I cannot believe that you have published those letters from Colin Thornton (11/4/12 and 30/4/12).
I chose to ignore the first letter as it was such rubbish and indeed Mr Thornton’s first paragraph indicated that he was trying to draw attention to himself.
‘I know that it is considered blasphemy (or even heresy) to say anything even slightly critical of our Byron Bay surf lifesavers, but at the risk of being hung, drawn, and quartered, I am going to, because I believe that they need to lift their game a bit.’
Mr Thornton obviously does not know the difference between paid lifeguards and volunteer lifesavers.
How many paid lifeguards do you think BSC can employ for $175,000? There are several places during the summer months where lifeguards are in attendance.
There are usually hundreds of people on any beach whose responsibility is to watch their friends, children and others and report to the lifesavers/lifeguards, when anyone appears to be in trouble. The lifesavers wear distinctive red and yellow caps for this very reason.
Their patrol can be at least six hours in the hot sun and glare. They are not going to see everything. Never swim alone, so that your companions can assist when necessary. Lifesavers are not robots. They are community-minded people who love the ocean and give freely of their time.
Volunteers, who train several times per week and fundraise and teach nippers should be respected, not criticised.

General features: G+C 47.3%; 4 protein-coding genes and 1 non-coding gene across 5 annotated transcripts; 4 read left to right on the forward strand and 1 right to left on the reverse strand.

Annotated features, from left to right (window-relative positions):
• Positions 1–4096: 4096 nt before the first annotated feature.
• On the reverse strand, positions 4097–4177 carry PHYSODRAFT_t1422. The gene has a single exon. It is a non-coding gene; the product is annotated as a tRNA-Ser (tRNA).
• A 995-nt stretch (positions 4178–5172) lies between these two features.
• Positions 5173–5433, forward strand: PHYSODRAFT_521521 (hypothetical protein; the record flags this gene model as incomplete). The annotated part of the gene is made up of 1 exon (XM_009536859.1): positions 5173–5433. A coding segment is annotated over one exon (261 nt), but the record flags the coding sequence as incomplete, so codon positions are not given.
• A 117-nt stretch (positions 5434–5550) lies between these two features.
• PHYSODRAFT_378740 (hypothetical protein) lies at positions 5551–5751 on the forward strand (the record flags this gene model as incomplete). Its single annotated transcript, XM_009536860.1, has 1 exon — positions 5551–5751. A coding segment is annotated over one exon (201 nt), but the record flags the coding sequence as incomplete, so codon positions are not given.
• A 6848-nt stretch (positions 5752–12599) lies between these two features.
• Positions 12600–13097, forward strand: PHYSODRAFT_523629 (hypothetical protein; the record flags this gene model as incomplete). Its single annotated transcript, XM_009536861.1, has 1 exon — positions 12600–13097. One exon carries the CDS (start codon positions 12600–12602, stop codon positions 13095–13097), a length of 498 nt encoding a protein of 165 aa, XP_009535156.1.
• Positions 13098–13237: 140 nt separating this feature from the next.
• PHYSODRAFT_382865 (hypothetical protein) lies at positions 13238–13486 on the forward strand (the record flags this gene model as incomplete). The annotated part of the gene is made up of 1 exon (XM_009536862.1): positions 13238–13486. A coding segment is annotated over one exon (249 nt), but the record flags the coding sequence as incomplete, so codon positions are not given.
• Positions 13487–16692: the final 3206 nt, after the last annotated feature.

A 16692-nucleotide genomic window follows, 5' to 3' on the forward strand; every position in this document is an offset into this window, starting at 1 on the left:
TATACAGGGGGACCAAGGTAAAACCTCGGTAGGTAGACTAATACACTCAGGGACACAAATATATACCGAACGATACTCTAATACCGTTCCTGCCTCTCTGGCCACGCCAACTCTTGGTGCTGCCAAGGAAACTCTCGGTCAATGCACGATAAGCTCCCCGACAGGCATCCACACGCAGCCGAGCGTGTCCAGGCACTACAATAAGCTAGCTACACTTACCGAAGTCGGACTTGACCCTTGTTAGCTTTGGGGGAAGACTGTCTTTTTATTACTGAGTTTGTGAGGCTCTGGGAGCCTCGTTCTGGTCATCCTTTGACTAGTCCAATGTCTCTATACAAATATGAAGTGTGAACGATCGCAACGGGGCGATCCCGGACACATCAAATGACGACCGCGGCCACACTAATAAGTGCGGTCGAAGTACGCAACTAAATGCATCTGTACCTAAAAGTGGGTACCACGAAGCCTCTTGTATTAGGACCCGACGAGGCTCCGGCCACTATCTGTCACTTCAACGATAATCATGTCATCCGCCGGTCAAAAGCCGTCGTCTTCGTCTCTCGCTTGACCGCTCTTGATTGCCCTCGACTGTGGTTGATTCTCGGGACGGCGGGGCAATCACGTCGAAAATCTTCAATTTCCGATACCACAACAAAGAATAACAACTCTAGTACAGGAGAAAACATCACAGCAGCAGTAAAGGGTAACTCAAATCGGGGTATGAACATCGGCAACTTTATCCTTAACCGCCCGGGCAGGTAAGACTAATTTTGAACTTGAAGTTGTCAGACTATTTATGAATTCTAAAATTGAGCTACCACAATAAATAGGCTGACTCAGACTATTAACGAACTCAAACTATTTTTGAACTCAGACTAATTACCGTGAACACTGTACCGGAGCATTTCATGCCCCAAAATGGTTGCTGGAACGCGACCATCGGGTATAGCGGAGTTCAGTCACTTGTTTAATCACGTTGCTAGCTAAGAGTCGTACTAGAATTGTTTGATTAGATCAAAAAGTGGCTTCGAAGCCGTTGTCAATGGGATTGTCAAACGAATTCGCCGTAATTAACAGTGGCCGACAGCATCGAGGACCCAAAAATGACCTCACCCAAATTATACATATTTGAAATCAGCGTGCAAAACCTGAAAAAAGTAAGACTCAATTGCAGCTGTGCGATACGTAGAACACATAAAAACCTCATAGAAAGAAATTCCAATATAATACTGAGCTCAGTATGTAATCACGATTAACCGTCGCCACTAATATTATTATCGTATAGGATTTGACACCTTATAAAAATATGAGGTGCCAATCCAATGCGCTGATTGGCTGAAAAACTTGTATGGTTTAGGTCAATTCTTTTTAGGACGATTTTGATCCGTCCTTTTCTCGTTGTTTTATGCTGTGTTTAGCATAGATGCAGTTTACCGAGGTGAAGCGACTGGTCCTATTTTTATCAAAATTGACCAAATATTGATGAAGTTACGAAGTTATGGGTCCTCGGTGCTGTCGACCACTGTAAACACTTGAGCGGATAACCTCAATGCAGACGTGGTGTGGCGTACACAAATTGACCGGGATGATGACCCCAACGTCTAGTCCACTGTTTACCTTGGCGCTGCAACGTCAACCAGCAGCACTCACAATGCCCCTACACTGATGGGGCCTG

Sometimes the rips and ‘south to north drag/tow’ leave only a small section that can be patrolled safely. Usually with a rip either side of the flags.
I’m sorry that two young men had to lose their lives. I do walk the Wreck off-leash dog area quite frequently and see many unskilled people who have made a very poor choice to swim there. Several times I have thought people were in difficulty but ‘manned my post’, ready to dial 000 if needed.
I am frustrated by airline pilots who welcome people over their onboard radios to our beautiful beaches. Every international flight should warn people that whilst our beaches are beautiful, they are often very dangerous, unlike the Mediterranean, California, Thailand, etc.
As a child of a lifesaver, competitive swimmer and 58 years of surfing, I feel I have enough cred to respond to your letters.
Angry friends in the surf clubs may not wish to reply to your letters and bring further attention to the clubs.
By the way, I do not believe any beaches in this shire are safe beaches, except on those perfect blue-sky days, which happen about one day per year. Even a seemingly safe beach can change dramatically at change of tide.
Take responsibility for your own safety.